In our conversations about injustice and systemic racism, we tend to focus on individuals who have been mistreated. Whether we are speaking about current police brutality incidents, something that happens to Black entertainers, or racist rants, the injustice and systematic assaults on Black people continue. Oftentimes one element of this oppression that is often overlooked is how Black organizations get caught up in the abusive system. John Woods, an African American who is the program director and owner of New Perspectives Behavioral Health Systems, is speaking out about the injustice that he is experiencing now. Woods claims that the review team at 1800 Chicago Avenue in Minneapolis (Hennepin County Detox) is systematically running his agency out of business. Continue Reading →

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Gary Cunningham gives back, as his uncle Moe taught him

The ‘one story’ of European colonialism informs his work
By Isaac Peterson
Contributing Writer

 

Minneapolis-native Gary Cunningham’s career has been long and varied, and his résumé reads like a “Who’s Who” of local government agencies and organizations. He has been involved with, at various times:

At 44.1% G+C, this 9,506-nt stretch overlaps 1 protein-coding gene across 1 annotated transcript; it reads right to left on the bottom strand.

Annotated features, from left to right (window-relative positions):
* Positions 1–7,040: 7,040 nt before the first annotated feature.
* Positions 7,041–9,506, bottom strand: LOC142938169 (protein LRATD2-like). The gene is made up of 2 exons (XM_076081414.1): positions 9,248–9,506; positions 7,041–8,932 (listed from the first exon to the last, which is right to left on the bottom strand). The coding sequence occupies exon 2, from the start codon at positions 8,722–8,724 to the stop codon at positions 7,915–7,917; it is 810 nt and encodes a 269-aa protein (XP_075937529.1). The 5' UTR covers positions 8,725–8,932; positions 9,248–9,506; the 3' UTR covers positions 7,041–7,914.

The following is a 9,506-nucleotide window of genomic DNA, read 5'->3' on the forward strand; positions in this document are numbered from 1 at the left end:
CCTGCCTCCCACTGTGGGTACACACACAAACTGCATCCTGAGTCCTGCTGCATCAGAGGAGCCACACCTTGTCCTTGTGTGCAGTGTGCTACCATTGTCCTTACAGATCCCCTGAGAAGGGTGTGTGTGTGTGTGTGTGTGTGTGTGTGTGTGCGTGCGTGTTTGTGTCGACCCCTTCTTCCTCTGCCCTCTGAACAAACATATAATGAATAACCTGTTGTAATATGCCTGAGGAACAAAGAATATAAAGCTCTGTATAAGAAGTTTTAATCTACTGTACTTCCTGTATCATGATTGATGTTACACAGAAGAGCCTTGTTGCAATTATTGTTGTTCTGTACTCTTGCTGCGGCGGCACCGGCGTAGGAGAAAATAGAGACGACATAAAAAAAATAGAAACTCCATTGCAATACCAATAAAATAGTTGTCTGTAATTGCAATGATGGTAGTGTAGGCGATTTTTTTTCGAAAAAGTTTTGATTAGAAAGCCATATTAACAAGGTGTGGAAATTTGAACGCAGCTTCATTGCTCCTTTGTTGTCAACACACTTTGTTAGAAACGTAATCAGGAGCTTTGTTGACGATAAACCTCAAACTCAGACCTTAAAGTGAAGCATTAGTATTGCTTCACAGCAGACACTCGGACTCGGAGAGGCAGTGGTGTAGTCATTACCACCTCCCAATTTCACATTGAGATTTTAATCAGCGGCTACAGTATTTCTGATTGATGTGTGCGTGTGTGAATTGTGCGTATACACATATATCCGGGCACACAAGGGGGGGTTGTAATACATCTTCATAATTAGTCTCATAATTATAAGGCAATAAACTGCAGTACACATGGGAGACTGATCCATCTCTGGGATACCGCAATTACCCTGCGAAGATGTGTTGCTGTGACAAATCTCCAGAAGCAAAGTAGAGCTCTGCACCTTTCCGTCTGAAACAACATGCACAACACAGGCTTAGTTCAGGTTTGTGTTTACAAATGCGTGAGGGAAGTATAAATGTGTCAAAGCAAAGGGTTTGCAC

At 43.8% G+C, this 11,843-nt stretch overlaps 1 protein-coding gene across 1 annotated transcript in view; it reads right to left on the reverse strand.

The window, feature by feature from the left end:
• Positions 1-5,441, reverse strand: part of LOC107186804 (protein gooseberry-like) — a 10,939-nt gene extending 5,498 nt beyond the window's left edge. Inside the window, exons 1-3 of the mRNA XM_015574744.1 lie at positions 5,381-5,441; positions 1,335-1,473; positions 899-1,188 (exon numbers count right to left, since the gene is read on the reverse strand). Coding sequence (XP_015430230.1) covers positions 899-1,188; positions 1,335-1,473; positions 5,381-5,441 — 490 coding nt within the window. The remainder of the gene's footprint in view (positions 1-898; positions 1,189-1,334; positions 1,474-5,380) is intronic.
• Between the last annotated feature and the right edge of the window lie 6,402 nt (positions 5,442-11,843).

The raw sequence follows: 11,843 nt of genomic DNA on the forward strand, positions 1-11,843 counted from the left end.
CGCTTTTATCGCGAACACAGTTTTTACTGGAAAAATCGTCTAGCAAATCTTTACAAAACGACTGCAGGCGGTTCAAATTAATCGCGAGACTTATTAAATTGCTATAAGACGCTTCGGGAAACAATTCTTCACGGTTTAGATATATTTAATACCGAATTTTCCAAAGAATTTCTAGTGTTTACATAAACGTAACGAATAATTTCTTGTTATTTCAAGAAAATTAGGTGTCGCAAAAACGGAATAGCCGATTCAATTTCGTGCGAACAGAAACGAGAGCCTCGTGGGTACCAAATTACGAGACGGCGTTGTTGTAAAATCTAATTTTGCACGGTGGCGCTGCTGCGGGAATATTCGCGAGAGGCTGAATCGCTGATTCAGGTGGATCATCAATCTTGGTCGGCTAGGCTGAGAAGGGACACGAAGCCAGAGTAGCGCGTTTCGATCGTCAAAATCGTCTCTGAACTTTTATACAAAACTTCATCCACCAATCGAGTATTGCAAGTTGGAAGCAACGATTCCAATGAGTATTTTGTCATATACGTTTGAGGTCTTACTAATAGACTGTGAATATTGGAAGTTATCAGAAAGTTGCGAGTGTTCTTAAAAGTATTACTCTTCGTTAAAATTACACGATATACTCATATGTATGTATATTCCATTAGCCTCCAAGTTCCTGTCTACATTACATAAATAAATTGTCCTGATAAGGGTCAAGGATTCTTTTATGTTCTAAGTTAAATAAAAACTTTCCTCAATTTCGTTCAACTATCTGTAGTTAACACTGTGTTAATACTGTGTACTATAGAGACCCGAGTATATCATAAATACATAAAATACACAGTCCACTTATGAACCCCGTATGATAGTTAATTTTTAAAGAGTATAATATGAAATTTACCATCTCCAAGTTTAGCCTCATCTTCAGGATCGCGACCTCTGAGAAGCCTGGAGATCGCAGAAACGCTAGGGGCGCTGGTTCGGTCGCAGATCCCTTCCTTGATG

• NorthPoint Health and Wellness Center in North Minneapolis, where he was CEO and director of primary care;

• Hennepin County as director of planning and development;

• Hubert Humphrey Institute of Public Affairs, as associate collegiate program leader and research fellow;

• Minneapolis Public Schools as executive director of human resource services/acting operations administrator;

• Scott County as administrator and chief executive officer; and

• The African American Men Project as its director. Before all of that, Cunningham was raised by his uncle Moe, a community activist who Cunningham credits with giving him the guidance that blossomed into a career of service. “There was an expectation that you would use